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Id. ib. p. 435.
Bedf. Our isle he made a maris of salt tears.]

All the marshes that border upon the sea, are called salt marishes, or marshes. Hieronymo. The blustering winds confpiring

with my words, Made mountains mars with spring tide of my

tears. The Spanish Tragedy; or, Hieronymo is mad again. Old plays, published

1744) p. 241.

vol. 2.

Sc. iv. p. 439.

Wis. Each bath his place and funktion to attend. I am left out, for me nothing remains : But long I will not be thus out of office.] “ But long I will not be Jack out of office., Fofio 1632; and certainly right, as to be a Jack in an office is a proverbial faying. See Ráy's Alphabet of Joculatory Proverbs, p. 74.

Sc. vi. p. 444
Dauph. Was Mahomet inspired with a dove?]

Mahomet had a dove," which he used to “ feed with wheat out of his ear; which dove,

when it was hungry, lighted on Mahomet's “ shoulder, and thrust its bill in to find its “ breakfast; Mahomet persuading the rude and “simple Arabians, that it was the Holy Ghost " that gave him advice.” See Sir Walter Raleigh's History of the World, book i. part i. chap. 6. Life of Mahomet, by Dr. Prideaux.

Se, vii.

Sc: vii. p. 445.

Glou. I am this day come to survey the Tower.) ce I am come to survey the Tower this day.” Fo. lio 1632

Id. ib.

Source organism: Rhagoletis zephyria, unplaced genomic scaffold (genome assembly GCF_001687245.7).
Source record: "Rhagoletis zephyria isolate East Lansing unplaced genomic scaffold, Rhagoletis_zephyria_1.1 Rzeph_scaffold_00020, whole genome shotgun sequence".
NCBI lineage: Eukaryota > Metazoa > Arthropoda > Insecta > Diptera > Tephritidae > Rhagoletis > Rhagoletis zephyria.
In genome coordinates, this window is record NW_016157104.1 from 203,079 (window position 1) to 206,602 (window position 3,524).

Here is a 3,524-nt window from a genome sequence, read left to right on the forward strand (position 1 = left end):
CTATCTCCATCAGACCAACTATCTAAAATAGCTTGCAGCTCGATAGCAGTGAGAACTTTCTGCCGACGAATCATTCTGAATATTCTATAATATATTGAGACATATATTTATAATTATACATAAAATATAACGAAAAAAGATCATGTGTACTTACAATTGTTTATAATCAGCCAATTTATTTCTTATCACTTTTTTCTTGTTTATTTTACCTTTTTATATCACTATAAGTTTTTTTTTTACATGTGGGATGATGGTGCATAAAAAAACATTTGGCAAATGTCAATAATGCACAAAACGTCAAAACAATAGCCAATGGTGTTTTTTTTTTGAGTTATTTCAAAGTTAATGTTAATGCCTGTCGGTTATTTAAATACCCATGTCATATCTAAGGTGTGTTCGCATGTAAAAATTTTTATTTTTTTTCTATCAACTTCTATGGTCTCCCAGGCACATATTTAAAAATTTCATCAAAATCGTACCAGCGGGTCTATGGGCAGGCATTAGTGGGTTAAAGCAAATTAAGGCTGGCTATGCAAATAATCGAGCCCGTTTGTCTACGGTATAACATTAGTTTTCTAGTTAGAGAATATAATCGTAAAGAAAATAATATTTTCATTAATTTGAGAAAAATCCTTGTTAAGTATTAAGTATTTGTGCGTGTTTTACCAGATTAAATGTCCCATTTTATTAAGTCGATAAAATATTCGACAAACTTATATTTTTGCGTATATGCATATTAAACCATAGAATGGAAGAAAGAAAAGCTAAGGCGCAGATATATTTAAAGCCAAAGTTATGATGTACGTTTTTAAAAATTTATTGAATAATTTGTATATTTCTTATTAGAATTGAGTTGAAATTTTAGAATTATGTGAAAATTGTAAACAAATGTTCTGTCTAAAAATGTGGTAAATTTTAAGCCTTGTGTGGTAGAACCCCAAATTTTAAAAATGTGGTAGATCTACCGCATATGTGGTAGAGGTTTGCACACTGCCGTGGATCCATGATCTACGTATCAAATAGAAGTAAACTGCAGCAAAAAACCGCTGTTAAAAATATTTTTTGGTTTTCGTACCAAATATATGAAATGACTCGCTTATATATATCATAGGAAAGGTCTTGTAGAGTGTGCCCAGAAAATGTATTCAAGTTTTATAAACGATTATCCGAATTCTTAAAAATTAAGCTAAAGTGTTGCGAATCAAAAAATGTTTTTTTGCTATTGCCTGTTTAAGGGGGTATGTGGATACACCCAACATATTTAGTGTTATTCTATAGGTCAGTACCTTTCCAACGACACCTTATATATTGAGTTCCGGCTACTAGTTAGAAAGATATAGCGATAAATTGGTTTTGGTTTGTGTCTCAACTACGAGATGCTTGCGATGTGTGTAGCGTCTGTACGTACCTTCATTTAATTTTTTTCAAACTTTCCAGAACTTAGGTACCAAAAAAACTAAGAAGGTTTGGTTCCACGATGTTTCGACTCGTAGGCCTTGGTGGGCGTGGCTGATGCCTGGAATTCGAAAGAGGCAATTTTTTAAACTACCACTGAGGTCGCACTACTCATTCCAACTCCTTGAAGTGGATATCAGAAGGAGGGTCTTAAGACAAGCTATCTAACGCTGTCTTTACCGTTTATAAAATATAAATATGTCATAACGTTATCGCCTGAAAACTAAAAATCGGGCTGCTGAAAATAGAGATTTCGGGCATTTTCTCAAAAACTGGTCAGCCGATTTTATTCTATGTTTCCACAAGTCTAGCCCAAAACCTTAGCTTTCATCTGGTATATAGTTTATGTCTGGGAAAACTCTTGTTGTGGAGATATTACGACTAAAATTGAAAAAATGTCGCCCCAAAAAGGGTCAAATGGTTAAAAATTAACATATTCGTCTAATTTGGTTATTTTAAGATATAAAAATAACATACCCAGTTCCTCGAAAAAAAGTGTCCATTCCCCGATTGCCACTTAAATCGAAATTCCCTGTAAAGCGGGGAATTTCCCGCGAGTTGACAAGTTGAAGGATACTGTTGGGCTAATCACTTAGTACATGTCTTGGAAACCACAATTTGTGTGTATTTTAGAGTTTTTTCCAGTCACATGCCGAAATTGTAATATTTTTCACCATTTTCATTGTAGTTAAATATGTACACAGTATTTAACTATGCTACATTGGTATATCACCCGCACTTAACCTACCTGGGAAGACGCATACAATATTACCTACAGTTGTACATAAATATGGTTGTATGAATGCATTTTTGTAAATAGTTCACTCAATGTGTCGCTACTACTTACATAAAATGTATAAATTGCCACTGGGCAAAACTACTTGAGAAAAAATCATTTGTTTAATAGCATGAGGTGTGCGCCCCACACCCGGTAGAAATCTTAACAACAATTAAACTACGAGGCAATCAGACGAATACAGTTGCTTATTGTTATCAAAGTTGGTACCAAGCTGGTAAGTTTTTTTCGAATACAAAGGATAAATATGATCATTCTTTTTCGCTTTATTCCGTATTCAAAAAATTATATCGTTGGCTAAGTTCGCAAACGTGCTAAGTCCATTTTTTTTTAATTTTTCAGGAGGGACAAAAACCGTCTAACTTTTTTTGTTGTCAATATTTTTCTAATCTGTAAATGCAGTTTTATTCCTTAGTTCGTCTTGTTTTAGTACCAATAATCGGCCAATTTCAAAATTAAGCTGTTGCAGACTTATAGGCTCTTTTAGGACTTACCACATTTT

Glou. Break up the gates, I'll be your war-

rantice.] He wrote probably Break ope, as he uses the expression, Comedy of Errors, act iii. sc. 1. p. 233.

E. Ant. “Go fetch me something, I'll break

ope the

gate.”

So in Coriolanus, act iii. fc. I. p. 494.
Coriol. " Call our carez fears, which will in

“ time break ope ic The locks o'th' fenate, and bring in the crows, 66 To peck the eagles. Sc. vii. The Duke of Gloucester to the Bishop

of Winchester. Glou. Pield Priest, dost thou commard me be

shut out?] Mr. Pope (to whose authotity I pay the greatest deference) says, that the Duke of Gloucester called him Pield Priest, from his shaven crown, a metaphor from a peeld orange.

A peeld orange, is peeld all overs and buť a small part of the crown of a priest's head was shaven, as appears from the canons of old.

By one of Archbishop Anselm's canons, it was ordered, “ That the crown of clergymen be vi“ fible; ” that is, the tonsure, or circle of the crown of the head, which was always kept shaB2

ved.

ved. See Anselm's Canons at Westminster, MCII. 12. Johnson's Collection of Ecclesiastical Laws, &c. vol. 2. See Legatine Constitutions of Otto, 1237. 14. and of Othobon, 1268. 5. Johnson, ibid.

I should rather imagine, that Shakespeare wrote Pied Priest, in allusion to the habit of a Bishop, in his own time, which was the rochet, or lawn-sleeves, and the black fattin chimere, which was introduced in Queen Elisabeth's reign, (the red having been used before, which was the same with a doctor's habit in Oxford, and is still, I think, worn by the Bishops in convocation. See Dr. Hody's History of Convocations, p. 141.) Or by Pied, he might allude to the book of directions for the Popish clergy, how to read the feveral offices, called The Pie, from the mixture of white and black letters resembling a magpie. It was called in by the third of King Edward VI. chap. 10. and is now rarely to be met with. I have seen one copy, in the library of Sidney Sufyex college.